When children, nothing pleased us more than to listen to father’s stories. Mother Goose melodies were nothing beside them. In fact, we never heard fairy stories at home; and when father told of his boyhood days, the stories had a charm which only truth can give. I can hear him now, as he would reply to our request for a story by asking if he had ever told us how his father tried to have a “raising” without rum. Of course we had heard about it many times, but we were sure to want our memories refreshed; so we would sit on a stool at his feet or climb upon his knee, while he told us this story:—
“My grandfather, George Hobbs, was one of the pioneers of the Kennebec Valley. He had an indomitable will, and was the kind of man needed to subdue a wilderness and tame it into a home. He was a Revolutionary pensioner, having enlisted when only twelve years of age. He was too young to be put in the ranks, and was made a waiter in camp. When I was a boy, I can remember that he drove twenty miles, once a year, to Augusta, Maine’s capital, to draw his pension. Snugly tucked under the seat of his sleigh was a four-gallon keg and a box. The keg was to be filled with Medford rum for himself, and the box with nuts and candy for his grandchildren. After each meal, as far back as father could remember, grandfather had mixed his rum and water in a pewter tumbler, stirred in some brown sugar with a wooden spoon, and drunk it with the air of one who was performing an unquestionable duty.
“Grandfather was a ship-carpenter by trade, and therefore in this new country was often employed to frame and raise buildings. Raisings were great social events. The whole neighborhood went, and neighbors covered more territory than they do now. The raising of a medium-sized building required about one hundred and fifty men, and their good wives went along to help in the preparation of the dinner. The first thing on the day’s program was the raising, and not a stroke of work was done until all had been treated to a drink of rum, the common liquor of the day. After the frame was erected, one or two men, whose courage fitted them for the feat, had the honor of standing erect on the ridge-pole and repeating this rhyme:—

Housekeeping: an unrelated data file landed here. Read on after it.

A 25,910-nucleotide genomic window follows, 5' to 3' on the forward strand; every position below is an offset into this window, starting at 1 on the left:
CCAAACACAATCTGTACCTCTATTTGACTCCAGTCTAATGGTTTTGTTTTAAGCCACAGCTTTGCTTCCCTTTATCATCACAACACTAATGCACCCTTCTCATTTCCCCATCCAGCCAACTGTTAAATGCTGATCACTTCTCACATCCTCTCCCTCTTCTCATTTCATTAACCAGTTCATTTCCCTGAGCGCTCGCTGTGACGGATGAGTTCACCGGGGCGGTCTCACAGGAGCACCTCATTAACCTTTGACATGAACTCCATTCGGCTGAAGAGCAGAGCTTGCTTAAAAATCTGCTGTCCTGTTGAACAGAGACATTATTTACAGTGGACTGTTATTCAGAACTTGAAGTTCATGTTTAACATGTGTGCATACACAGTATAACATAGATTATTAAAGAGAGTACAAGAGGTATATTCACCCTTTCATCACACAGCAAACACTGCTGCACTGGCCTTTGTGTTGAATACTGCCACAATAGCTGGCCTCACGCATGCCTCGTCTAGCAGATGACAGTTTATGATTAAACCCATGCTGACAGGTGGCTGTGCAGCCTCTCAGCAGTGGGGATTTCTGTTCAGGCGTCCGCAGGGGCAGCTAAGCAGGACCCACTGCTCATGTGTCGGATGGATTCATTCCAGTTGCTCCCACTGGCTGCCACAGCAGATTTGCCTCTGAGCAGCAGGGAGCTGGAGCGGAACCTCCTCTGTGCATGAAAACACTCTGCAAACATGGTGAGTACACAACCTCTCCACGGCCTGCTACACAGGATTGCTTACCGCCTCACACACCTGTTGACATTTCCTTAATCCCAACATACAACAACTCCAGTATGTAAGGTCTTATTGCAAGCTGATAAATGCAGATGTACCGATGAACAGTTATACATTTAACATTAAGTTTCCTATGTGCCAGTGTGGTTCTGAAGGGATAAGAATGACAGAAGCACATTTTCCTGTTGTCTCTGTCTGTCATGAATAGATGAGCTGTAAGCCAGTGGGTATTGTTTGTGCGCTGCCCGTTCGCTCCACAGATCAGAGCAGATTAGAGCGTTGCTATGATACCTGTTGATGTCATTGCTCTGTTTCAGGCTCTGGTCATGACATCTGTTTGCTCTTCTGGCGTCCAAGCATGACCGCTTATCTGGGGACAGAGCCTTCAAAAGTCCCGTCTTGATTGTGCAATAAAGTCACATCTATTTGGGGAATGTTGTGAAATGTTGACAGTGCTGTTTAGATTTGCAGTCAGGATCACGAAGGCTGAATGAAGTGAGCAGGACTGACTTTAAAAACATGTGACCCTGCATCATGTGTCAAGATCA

‘Here is a fine frame,
Stands on a fine spot;
May God bless the owner,
And all that he’s got.’
Men would sometimes walk the ridge-pole, and sometimes one, more daring than the others, would balance himself on his head upon it.
“Then followed a bountiful dinner, in which meat and potatoes, baked beans, boiled and fried eggs, Indian pudding, and pumpkin pies figured prominently. Often as many as one hundred and twenty-five eggs were eaten. After dinner came wrestling, boxing, and rough-and-tumble contests, in which defeat was not always taken with the best of grace.
“This was before the subject of temperance was agitated much in the good old State of Maine. The spirit of it, however, was awakening in the younger generation. My father was enthusiastic over it, and announced his intention of raising his new house without the aid of rum. To grandfather this was no trifling matter. It was the encroachment of new ideas upon old ones—a pitting of the strength of the coming generation against his own. To his mind, no less than to father’s, a principle was involved, and the old soldier prepared to fight his battle. With some spirit he said to father, ‘It cannot be done, Jotham; it cannot be done.’ But father was just as sure that it could. It was grandfather’s task to fit the frame. He went industriously to work, and father thought that he had quietly yielded the point.